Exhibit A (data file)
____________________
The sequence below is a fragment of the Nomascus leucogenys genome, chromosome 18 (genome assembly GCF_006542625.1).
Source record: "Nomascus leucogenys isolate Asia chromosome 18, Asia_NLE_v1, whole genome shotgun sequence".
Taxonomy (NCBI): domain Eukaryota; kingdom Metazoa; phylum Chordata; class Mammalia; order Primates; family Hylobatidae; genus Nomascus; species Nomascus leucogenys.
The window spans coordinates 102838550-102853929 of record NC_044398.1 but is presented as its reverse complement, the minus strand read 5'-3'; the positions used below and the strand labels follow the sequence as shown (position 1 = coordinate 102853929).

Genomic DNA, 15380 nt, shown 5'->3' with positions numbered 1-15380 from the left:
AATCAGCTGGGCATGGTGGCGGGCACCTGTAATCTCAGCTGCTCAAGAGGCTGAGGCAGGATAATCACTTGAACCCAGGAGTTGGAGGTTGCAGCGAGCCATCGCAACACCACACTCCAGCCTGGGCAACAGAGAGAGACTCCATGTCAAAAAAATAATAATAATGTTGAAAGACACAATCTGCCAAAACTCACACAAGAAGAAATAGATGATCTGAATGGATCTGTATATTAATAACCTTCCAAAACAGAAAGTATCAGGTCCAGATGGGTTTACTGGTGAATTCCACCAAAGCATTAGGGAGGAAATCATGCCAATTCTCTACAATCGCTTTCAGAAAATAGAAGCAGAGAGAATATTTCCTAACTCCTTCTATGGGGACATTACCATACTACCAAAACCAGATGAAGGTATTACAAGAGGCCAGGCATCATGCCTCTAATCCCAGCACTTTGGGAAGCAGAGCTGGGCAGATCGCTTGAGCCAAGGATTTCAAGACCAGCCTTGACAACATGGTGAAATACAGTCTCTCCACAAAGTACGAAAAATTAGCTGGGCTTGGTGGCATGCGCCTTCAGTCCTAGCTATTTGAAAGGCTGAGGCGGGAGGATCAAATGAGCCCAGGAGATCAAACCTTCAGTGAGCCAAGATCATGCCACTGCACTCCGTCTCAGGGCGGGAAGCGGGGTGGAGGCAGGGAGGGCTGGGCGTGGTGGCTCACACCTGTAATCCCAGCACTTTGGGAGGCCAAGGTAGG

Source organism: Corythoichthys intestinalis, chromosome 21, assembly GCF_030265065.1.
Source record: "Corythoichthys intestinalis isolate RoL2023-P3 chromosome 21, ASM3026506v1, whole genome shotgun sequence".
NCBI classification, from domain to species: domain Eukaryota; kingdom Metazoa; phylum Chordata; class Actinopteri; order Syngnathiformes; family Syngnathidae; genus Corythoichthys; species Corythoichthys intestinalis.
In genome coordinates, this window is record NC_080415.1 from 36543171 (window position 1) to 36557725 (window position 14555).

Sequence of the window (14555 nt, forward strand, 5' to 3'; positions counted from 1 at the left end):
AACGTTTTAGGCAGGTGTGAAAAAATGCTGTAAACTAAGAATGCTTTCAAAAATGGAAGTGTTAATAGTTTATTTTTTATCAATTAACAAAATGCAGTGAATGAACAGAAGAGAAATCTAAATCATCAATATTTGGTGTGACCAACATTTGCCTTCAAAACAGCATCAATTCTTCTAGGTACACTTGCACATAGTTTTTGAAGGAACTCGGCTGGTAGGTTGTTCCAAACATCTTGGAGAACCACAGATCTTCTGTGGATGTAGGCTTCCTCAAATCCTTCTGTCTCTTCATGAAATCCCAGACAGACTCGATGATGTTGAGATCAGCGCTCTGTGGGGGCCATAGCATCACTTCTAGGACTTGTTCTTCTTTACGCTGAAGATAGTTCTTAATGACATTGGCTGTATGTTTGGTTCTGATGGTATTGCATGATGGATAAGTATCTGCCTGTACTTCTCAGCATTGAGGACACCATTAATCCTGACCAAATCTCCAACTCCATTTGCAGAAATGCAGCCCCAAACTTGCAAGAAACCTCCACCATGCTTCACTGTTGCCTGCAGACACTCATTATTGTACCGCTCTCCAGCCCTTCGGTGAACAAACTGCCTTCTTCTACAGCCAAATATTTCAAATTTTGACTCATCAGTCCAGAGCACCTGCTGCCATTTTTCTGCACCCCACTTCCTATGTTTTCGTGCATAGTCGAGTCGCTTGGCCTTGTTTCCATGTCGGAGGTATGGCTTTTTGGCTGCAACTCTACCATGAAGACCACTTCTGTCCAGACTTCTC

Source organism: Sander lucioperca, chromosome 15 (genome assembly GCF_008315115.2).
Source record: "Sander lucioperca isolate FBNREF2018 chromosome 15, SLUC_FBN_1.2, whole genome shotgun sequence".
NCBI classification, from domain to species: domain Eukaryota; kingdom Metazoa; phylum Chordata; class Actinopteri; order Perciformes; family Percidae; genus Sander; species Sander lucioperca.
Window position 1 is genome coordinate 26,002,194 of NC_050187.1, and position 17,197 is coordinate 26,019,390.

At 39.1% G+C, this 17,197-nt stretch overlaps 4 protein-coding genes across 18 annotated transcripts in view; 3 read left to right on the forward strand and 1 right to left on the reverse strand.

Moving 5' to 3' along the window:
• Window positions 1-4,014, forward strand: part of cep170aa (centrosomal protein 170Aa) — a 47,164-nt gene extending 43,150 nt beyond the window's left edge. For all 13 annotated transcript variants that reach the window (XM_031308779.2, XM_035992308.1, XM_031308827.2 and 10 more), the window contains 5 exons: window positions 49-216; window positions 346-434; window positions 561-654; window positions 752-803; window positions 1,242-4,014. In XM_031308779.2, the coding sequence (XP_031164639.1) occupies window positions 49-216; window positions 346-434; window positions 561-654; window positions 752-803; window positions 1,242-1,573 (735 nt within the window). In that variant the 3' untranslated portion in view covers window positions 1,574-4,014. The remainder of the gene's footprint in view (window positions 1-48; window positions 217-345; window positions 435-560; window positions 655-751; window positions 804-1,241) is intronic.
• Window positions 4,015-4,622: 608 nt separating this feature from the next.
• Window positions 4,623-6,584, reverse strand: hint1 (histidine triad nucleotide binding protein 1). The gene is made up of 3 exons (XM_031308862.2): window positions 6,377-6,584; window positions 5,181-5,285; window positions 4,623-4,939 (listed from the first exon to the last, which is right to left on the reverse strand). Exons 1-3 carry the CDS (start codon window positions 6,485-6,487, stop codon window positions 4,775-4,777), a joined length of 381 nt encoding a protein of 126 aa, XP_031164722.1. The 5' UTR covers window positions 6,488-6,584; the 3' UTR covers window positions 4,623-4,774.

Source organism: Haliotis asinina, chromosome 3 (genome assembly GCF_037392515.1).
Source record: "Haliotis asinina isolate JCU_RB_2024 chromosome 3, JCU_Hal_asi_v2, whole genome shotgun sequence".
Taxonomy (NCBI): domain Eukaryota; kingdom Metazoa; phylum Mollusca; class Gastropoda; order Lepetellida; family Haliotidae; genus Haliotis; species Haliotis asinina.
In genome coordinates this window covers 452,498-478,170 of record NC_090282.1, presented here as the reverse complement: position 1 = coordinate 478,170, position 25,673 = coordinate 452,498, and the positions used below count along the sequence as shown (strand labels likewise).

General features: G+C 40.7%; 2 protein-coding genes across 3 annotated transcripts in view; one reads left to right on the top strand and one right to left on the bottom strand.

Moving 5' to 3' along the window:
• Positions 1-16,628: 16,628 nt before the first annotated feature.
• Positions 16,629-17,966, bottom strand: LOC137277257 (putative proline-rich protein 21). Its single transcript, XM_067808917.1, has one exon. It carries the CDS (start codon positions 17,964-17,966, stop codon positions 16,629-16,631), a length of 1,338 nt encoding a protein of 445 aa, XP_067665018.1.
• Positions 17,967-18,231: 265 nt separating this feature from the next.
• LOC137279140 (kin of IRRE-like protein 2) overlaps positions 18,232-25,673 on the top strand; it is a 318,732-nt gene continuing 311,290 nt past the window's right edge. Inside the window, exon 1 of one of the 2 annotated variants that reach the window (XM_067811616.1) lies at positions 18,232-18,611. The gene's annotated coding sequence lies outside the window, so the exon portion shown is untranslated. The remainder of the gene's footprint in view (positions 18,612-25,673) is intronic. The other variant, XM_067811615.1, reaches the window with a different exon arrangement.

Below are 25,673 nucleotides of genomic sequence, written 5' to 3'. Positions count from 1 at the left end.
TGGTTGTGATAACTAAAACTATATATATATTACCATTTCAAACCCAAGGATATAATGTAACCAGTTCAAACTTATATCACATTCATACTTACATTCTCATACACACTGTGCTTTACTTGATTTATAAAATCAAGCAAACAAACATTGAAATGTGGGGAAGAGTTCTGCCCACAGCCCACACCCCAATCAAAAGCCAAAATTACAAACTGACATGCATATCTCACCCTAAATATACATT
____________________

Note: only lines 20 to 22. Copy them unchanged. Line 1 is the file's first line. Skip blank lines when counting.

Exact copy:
• Window positions 4,015-4,622: 608 nt separating this feature from the next.
• Window positions 4,623-6,584, reverse strand: hint1 (histidine triad nucleotide binding protein 1). The gene is made up of 3 exons (XM_031308862.2): window positions 6,377-6,584; window positions 5,181-5,285; window positions 4,623-4,939 (listed from the first exon to the last, which is right to left on the reverse strand). Exons 1-3 carry the CDS (start codon window positions 6,485-6,487, stop codon window positions 4,775-4,777), a joined length of 381 nt encoding a protein of 126 aa, XP_031164722.1. The 5' UTR covers window positions 6,488-6,584; the 3' UTR covers window positions 4,623-4,774.

Source organism: Haliotis asinina, chromosome 3 (genome assembly GCF_037392515.1).